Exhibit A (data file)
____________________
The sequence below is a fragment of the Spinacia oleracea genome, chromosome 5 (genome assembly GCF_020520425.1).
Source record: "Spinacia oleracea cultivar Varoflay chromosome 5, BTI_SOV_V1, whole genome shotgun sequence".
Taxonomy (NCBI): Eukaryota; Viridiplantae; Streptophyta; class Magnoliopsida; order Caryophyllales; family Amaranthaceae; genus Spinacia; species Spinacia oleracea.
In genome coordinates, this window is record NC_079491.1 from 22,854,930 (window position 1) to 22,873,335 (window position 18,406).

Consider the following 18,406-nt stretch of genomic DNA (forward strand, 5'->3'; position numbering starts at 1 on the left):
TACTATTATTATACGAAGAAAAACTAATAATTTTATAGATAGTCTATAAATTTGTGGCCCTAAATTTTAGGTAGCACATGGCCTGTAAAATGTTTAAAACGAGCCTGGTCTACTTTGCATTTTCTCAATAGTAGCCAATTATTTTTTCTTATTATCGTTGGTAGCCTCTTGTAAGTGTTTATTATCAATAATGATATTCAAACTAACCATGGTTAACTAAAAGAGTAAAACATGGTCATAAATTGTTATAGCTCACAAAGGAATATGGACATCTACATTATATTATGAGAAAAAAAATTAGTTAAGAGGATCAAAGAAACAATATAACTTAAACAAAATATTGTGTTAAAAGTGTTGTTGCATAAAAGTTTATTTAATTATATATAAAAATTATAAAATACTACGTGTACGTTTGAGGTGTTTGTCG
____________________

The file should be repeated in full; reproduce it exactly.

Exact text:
The sequence below is a fragment of the Spinacia oleracea genome, chromosome 5 (genome assembly GCF_020520425.1).
Source record: "Spinacia oleracea cultivar Varoflay chromosome 5, BTI_SOV_V1, whole genome shotgun sequence".
Taxonomy (NCBI): Eukaryota; Viridiplantae; Streptophyta; class Magnoliopsida; order Caryophyllales; family Amaranthaceae; genus Spinacia; species Spinacia oleracea.
In genome coordinates, this window is record NC_079491.1 from 22,854,930 (window position 1) to 22,873,335 (window position 18,406).

Consider the following 18,406-nt stretch of genomic DNA (forward strand, 5'->3'; position numbering starts at 1 on the left):
TACTATTATTATACGAAGAAAAACTAATAATTTTATAGATAGTCTATAAATTTGTGGCCCTAAATTTTAGGTAGCACATGGCCTGTAAAATGTTTAAAACGAGCCTGGTCTACTTTGCATTTTCTCAATAGTAGCCAATTATTTTTTCTTATTATCGTTGGTAGCCTCTTGTAAGTGTTTATTATCAATAATGATATTCAAACTAACCATGGTTAACTAAAAGAGTAAAACATGGTCATAAATTGTTATAGCTCACAAAGGAATATGGACATCTACATTATATTATGAGAAAAAAAATTAGTTAAGAGGATCAAAGAAACAATATAACTTAAACAAAATATTGTGTTAAAAGTGTTGTTGCATAAAAGTTTATTTAATTATATATAAAAATTATAAAATACTACGTGTACGTTTGAGGTGTTTGTCG